Friday, October 16, 2015
Baruch Kotler, a Soviet refusenik who became a cabinet minister in Israel, flees to Crimea with his mistress after their affair is exposed, nostalgically returning to the site of happy childhood vacation. Their hotel reservation is lost, so the couple takes a room in a private home from one of the many hustlers greeting tourists at the Yalta bus station. In a fateful coincidence that Bezmozgis somehow makes credible, the homeowner -- away when his wife successfully landed the couple -- was the former friend and Jewish dissident who had denounced Kotler in Moscow, leading to his spending 10 years in the Gulag.
The two couples spend the next 24 hours together in the small cottage, a drama that ranges from Chekhov to Tolstoy in its economy and sweep. Kotler, the victim of denunciation and long imprisonment, has prospered as a leading light in his new homeland, while Vladimir Tankilevich lives in penury, dependent on a stipend from the local Jewish charity that is dependent on his weekly attendance at the synagogue in Simferopol, a three-hour trolley ride each way.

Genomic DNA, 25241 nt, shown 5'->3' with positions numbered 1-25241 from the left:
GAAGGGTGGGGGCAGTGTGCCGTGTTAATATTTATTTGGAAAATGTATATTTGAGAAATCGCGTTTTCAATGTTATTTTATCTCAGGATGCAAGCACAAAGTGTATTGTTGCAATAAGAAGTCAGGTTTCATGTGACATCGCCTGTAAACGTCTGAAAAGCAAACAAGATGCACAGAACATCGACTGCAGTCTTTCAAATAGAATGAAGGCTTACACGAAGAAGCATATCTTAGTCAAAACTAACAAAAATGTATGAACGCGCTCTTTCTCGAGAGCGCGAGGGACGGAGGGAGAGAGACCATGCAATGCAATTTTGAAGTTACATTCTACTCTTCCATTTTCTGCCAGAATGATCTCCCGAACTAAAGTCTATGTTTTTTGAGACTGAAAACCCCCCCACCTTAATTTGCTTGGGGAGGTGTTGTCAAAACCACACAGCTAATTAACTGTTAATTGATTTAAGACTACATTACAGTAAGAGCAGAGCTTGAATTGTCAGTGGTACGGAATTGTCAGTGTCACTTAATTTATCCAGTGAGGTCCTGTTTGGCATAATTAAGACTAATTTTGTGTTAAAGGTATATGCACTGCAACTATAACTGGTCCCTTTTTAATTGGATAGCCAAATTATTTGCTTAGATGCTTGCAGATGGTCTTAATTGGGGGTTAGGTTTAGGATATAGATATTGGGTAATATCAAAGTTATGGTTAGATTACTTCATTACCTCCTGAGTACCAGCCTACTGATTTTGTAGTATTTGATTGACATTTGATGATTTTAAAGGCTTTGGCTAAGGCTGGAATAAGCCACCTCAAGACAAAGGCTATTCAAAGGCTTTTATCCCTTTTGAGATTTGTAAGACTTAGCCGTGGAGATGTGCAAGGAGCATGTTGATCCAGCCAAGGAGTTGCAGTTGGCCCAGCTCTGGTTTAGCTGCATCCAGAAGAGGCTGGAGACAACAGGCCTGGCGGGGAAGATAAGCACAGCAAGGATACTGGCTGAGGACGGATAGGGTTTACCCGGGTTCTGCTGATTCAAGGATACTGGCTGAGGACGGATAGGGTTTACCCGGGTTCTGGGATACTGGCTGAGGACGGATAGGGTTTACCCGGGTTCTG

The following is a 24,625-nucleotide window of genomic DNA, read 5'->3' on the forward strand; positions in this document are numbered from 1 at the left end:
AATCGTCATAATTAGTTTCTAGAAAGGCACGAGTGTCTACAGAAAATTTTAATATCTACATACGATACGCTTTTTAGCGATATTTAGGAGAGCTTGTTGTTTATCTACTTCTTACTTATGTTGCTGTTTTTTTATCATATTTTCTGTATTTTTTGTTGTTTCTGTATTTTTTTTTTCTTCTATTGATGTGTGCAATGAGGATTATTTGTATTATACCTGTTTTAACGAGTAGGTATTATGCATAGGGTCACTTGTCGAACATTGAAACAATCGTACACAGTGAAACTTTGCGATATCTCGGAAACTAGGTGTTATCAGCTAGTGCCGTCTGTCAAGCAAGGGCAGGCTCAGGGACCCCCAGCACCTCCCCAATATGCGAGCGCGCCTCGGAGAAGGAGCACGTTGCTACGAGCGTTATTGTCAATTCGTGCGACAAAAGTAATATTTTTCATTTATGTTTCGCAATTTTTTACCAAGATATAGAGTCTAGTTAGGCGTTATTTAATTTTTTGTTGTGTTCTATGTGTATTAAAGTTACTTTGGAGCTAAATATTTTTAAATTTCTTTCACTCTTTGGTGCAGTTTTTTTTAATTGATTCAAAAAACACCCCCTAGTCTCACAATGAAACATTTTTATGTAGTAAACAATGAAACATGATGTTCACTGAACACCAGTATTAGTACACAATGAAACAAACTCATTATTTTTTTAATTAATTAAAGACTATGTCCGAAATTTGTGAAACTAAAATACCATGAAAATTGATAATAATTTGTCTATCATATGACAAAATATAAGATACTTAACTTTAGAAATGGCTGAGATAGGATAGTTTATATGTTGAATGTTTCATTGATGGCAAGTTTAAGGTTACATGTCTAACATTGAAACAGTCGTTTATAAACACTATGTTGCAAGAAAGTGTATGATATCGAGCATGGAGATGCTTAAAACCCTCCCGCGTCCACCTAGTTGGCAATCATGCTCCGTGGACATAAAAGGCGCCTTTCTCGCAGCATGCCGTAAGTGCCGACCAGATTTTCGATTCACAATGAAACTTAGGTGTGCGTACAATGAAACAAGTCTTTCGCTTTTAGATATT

Kotler left Israel at a critical moment when Jewish settlers were being forcibly removed, a controversial decision he reluctantly went along with and which provoked his own soldier son into open mutiny. He feels he must return to Israel immediately. It is a fateful turning point in his life -- his affair is almost certainly over but his return to his wife is not certain, any more than his rehabilitation in Israeli politics. Crucially, Kotler must decide how to resolve the chance reunion with his nemesis.
The novel's title has betrayers in plural. Tankilevich betrayed Kotler in Moscow, but Kotler betrayed his wife and family with his affair. The novel turns on whether Tankilevich and Kotler once again betray their principles in their encounter with each other. It is a poignant and moving drama, with Svetlana, Tankilevich's Russian wife, and Leora, Kotler's young mistress, acting as mirrors to reflect the tension between the two men. Kotler's wife in Israel, Miriam, also plays a role through a long email letter that blames him and forgives him.
Bezmozgis's deft evocation of a down on its heels tourist site that nonetheless has a geopolitical role to play makes it the perfect setting for his morality play. It permits him to compress ideas and events into an intimate drama and leave a reader not only satisfied but moved.